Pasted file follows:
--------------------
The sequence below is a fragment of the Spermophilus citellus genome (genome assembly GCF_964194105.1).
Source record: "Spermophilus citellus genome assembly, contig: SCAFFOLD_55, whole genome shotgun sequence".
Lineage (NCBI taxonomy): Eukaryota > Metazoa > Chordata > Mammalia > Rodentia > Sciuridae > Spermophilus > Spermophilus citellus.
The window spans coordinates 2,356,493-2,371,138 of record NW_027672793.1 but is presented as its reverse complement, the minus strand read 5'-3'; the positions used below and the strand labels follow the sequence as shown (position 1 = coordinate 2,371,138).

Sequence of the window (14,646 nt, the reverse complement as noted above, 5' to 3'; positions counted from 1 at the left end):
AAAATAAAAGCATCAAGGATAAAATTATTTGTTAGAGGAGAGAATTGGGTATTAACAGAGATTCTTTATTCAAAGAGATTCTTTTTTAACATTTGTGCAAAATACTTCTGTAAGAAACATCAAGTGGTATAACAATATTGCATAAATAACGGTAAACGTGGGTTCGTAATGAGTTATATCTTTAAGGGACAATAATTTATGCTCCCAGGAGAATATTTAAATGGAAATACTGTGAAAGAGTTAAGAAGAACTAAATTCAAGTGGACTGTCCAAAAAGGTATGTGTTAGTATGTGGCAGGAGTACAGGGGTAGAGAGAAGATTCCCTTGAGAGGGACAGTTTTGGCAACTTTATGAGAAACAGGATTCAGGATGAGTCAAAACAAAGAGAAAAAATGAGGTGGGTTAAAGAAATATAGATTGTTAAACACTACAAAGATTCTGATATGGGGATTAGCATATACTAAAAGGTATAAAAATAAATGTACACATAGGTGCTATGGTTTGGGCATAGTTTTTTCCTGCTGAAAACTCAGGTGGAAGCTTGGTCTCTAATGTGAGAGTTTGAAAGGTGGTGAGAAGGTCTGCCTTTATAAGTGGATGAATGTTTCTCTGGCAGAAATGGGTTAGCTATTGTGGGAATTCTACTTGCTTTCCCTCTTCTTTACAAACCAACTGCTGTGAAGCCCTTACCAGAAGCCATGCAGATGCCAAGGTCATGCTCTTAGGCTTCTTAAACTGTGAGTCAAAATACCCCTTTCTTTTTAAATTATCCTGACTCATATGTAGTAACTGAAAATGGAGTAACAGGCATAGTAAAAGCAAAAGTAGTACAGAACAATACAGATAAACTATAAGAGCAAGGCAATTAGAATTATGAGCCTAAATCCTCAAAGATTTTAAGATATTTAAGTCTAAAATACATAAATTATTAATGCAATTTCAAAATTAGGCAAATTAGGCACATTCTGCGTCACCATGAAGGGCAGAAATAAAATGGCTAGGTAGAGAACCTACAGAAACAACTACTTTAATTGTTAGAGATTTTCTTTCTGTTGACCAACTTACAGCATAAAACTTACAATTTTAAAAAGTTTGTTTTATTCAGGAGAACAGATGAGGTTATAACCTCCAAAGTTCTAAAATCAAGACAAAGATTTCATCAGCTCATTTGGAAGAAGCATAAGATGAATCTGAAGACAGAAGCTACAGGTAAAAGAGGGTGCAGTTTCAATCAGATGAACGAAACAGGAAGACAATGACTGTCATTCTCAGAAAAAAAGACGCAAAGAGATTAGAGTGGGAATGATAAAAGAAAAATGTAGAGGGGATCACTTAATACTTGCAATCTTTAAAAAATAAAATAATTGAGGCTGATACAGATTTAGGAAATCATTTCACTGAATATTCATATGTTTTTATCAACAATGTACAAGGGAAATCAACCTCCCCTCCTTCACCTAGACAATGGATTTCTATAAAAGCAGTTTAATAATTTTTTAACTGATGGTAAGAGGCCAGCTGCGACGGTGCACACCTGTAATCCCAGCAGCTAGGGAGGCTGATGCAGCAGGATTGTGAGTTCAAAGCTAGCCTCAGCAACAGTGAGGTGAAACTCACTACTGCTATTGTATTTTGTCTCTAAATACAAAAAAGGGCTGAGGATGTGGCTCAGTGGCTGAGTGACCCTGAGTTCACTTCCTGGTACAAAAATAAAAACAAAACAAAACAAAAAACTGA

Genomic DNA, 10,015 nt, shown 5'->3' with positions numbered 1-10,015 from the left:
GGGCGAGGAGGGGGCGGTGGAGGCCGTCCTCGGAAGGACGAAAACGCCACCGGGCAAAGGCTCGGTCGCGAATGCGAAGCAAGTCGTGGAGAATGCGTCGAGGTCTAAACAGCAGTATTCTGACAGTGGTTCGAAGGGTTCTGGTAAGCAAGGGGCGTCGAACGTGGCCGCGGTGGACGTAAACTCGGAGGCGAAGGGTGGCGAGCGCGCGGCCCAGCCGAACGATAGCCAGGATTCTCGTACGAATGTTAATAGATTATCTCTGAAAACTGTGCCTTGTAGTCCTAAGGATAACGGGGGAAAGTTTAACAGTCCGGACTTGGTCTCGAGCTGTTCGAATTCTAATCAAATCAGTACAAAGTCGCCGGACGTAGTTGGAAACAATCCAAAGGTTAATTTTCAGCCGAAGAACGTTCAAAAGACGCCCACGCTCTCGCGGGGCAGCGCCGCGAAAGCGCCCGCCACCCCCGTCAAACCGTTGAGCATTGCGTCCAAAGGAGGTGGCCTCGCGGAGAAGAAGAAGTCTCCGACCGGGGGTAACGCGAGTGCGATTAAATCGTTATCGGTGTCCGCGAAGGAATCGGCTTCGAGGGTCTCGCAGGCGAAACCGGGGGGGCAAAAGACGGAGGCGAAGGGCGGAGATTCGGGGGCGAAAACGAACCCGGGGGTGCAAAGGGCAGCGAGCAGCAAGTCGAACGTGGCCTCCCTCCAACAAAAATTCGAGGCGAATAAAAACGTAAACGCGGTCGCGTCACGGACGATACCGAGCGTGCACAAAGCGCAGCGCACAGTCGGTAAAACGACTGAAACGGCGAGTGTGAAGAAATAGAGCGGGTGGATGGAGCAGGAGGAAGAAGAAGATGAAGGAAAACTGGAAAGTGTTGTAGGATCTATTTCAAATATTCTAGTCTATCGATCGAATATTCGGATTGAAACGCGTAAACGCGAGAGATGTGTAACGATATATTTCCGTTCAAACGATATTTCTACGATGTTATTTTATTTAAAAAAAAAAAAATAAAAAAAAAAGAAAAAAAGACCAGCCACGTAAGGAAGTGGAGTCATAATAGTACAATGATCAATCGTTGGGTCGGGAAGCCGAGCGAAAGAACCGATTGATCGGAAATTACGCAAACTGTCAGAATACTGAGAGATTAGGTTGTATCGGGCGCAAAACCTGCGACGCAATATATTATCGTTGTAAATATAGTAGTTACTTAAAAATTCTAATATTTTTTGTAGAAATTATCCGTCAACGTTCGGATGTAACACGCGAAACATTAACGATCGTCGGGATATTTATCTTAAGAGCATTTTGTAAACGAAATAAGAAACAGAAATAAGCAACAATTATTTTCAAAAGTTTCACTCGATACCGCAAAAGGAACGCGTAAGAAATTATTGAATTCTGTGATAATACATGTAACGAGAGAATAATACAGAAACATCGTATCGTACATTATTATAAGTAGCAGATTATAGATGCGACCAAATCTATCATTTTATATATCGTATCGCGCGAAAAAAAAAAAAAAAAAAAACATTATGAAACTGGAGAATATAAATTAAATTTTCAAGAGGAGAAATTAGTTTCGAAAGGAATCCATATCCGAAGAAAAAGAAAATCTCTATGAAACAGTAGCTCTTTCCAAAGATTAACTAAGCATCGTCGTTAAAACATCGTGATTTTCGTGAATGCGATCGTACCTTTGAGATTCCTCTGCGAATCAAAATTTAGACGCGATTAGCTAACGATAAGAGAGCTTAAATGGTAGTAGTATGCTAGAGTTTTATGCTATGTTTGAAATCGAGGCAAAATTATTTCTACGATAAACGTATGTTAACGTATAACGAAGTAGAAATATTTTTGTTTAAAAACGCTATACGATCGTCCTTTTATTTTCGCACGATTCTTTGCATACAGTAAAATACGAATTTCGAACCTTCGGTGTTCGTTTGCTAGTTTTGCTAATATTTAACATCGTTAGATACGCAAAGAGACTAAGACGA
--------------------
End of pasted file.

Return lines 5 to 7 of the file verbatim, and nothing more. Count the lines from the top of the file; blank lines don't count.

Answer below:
Sequence of the window (14,646 nt, the reverse complement as noted above, 5' to 3'; positions counted from 1 at the left end):
AAAATAAAAGCATCAAGGATAAAATTATTTGTTAGAGGAGAGAATTGGGTATTAACAGAGATTCTTTATTCAAAGAGATTCTTTTTTAACATTTGTGCAAAATACTTCTGTAAGAAACATCAAGTGGTATAACAATATTGCATAAATAACGGTAAACGTGGGTTCGTAATGAGTTATATCTTTAAGGGACAATAATTTATGCTCCCAGGAGAATATTTAAATGGAAATACTGTGAAAGAGTTAAGAAGAACTAAATTCAAGTGGACTGTCCAAAAAGGTATGTGTTAGTATGTGGCAGGAGTACAGGGGTAGAGAGAAGATTCCCTTGAGAGGGACAGTTTTGGCAACTTTATGAGAAACAGGATTCAGGATGAGTCAAAACAAAGAGAAAAAATGAGGTGGGTTAAAGAAATATAGATTGTTAAACACTACAAAGATTCTGATATGGGGATTAGCATATACTAAAAGGTATAAAAATAAATGTACACATAGGTGCTATGGTTTGGGCATAGTTTTTTCCTGCTGAAAACTCAGGTGGAAGCTTGGTCTCTAATGTGAGAGTTTGAAAGGTGGTGAGAAGGTCTGCCTTTATAAGTGGATGAATGTTTCTCTGGCAGAAATGGGTTAGCTATTGTGGGAATTCTACTTGCTTTCCCTCTTCTTTACAAACCAACTGCTGTGAAGCCCTTACCAGAAGCCATGCAGATGCCAAGGTCATGCTCTTAGGCTTCTTAAACTGTGAGTCAAAATACCCCTTTCTTTTTAAATTATCCTGACTCATATGTAGTAACTGAAAATGGAGTAACAGGCATAGTAAAAGCAAAAGTAGTACAGAACAATACAGATAAACTATAAGAGCAAGGCAATTAGAATTATGAGCCTAAATCCTCAAAGATTTTAAGATATTTAAGTCTAAAATACATAAATTATTAATGCAATTTCAAAATTAGGCAAATTAGGCACATTCTGCGTCACCATGAAGGGCAGAAATAAAATGGCTAGGTAGAGAACCTACAGAAACAACTACTTTAATTGTTAGAGATTTTCTTTCTGTTGACCAACTTACAGCATAAAACTTACAATTTTAAAAAGTTTGTTTTATTCAGGAGAACAGATGAGGTTATAACCTCCAAAGTTCTAAAATCAAGACAAAGATTTCATCAGCTCATTTGGAAGAAGCATAAGATGAATCTGAAGACAGAAGCTACAGGTAAAAGAGGGTGCAGTTTCAATCAGATGAACGAAACAGGAAGACAATGACTGTCATTCTCAGAAAAAAAGACGCAAAGAGATTAGAGTGGGAATGATAAAAGAAAAATGTAGAGGGGATCACTTAATACTTGCAATCTTTAAAAAATAAAATAATTGAGGCTGATACAGATTTAGGAAATCATTTCACTGAATATTCATATGTTTTTATCAACAATGTACAAGGGAAATCAACCTCCCCTCCTTCACCTAGACAATGGATTTCTATAAAAGCAGTTTAATAATTTTTTAACTGATGGTAAGAGGCCAGCTGCGACGGTGCACACCTGTAATCCCAGCAGCTAGGGAGGCTGATGCAGCAGGATTGTGAGTTCAAAGCTAGCCTCAGCAACAGTGAGGTGAAACTCACTACTGCTATTGTATTTTGTCTCTAAATACAAAAAAGGGCTGAGGATGTGGCTCAGTGGCTGAGTGACCCTGAGTTCACTTCCTGGTACAAAAATAAAAACAAAACAAAACAAAAAACTGA

Genomic DNA, 10,015 nt, shown 5'->3' with positions numbered 1-10,015 from the left: